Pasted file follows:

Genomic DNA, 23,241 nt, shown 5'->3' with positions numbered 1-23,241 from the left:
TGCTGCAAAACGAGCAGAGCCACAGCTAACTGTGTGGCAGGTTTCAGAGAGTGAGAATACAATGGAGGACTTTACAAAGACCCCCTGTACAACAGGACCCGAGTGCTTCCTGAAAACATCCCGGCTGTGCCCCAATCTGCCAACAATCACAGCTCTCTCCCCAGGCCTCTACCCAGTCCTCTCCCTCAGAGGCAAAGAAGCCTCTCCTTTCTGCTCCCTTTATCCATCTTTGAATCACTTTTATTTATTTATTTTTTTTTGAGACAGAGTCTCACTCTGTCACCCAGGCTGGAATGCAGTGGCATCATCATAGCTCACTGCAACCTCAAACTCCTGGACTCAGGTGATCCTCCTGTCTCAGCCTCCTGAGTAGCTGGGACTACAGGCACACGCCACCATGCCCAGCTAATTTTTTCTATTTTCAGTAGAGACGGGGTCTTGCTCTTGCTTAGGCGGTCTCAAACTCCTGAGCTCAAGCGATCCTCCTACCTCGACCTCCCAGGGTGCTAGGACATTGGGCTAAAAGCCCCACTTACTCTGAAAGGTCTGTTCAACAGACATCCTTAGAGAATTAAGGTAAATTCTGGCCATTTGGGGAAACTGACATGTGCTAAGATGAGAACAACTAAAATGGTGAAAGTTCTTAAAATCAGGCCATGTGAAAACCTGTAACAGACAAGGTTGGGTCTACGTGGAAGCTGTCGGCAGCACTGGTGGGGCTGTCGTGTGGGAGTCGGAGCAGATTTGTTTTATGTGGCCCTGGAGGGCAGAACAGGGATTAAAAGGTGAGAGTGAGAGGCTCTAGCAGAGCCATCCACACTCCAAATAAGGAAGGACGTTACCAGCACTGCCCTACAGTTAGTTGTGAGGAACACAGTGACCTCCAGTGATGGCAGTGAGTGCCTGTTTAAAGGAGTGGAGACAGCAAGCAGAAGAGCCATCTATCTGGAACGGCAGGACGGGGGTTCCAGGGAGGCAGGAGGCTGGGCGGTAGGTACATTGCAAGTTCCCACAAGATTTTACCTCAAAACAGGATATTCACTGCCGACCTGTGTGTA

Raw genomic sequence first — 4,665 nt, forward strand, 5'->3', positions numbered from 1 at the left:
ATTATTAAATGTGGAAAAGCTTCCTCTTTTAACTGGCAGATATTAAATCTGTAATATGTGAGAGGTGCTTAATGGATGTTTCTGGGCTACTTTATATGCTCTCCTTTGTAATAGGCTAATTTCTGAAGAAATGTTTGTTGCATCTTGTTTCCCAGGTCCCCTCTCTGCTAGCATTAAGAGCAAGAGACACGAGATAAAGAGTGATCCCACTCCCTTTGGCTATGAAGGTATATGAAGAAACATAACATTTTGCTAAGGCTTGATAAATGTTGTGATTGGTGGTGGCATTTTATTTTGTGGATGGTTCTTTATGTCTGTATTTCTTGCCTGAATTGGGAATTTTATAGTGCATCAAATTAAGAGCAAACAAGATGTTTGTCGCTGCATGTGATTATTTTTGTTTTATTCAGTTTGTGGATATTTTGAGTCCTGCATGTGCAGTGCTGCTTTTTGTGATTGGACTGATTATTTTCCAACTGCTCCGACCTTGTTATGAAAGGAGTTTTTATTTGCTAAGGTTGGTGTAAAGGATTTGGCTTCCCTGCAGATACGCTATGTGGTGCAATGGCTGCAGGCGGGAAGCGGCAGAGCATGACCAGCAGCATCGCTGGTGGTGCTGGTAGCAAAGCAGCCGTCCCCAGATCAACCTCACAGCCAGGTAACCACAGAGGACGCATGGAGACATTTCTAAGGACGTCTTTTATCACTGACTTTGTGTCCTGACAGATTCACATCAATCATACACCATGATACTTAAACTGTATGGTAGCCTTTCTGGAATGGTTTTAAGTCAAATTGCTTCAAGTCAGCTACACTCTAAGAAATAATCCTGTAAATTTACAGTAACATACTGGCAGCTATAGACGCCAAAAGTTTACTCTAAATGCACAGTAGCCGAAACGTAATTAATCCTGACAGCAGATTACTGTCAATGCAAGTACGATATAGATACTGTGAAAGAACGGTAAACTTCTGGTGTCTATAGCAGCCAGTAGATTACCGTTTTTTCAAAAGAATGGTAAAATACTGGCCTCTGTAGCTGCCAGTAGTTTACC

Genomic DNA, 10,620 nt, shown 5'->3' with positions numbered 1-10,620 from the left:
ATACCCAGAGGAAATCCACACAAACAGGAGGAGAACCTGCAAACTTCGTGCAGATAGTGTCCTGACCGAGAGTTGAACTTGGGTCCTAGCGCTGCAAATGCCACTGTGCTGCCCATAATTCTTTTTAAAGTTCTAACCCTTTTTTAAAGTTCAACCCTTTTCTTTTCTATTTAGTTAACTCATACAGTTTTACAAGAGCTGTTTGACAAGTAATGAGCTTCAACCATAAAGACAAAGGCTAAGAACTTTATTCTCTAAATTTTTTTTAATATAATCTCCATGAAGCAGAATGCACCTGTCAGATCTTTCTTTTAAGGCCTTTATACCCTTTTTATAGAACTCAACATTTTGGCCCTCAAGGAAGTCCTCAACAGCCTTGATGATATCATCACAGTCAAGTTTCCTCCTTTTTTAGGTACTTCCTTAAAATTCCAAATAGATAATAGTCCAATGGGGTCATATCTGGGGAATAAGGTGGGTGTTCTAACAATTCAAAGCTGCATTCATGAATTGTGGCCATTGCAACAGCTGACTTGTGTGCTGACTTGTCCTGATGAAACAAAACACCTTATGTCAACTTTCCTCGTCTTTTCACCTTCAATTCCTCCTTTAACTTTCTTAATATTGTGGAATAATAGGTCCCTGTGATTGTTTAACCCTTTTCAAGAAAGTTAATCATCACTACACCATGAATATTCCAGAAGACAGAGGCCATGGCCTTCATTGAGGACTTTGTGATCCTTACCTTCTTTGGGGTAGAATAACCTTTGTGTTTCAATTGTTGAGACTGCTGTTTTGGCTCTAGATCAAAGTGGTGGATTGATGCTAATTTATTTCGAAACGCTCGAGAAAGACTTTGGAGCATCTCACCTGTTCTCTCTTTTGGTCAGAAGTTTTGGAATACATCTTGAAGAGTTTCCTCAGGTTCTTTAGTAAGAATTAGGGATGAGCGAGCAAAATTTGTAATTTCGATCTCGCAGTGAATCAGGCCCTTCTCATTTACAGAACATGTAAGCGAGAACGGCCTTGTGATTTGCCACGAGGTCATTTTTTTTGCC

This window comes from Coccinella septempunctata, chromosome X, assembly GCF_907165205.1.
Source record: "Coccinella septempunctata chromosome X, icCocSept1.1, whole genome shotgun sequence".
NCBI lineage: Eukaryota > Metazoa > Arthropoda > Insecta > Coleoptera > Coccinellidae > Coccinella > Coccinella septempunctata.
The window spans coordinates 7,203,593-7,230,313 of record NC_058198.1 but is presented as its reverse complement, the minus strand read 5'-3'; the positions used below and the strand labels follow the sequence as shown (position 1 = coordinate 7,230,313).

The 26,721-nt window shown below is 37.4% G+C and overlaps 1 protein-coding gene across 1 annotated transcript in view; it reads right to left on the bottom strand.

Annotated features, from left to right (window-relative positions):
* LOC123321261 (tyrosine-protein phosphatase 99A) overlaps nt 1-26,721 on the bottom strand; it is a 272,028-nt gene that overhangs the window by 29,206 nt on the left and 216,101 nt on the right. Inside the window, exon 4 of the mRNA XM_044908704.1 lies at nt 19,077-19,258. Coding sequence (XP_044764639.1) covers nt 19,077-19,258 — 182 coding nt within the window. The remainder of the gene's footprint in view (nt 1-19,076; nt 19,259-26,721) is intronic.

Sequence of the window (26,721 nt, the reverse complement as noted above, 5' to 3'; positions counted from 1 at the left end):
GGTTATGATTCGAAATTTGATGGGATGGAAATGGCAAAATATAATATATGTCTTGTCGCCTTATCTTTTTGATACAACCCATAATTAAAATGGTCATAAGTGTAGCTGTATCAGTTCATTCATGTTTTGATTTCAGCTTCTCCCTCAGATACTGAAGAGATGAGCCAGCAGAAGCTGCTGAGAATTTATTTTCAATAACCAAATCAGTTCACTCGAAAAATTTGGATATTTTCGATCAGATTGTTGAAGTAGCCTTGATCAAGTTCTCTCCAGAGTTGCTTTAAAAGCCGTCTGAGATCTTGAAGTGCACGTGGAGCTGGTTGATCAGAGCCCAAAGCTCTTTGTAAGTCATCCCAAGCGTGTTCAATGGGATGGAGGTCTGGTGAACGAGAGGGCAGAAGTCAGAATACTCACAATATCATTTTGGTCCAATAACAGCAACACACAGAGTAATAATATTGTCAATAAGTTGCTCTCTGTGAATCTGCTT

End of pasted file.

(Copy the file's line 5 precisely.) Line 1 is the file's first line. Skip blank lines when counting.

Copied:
Genomic DNA, 10,620 nt, shown 5'->3' with positions numbered 1-10,620 from the left: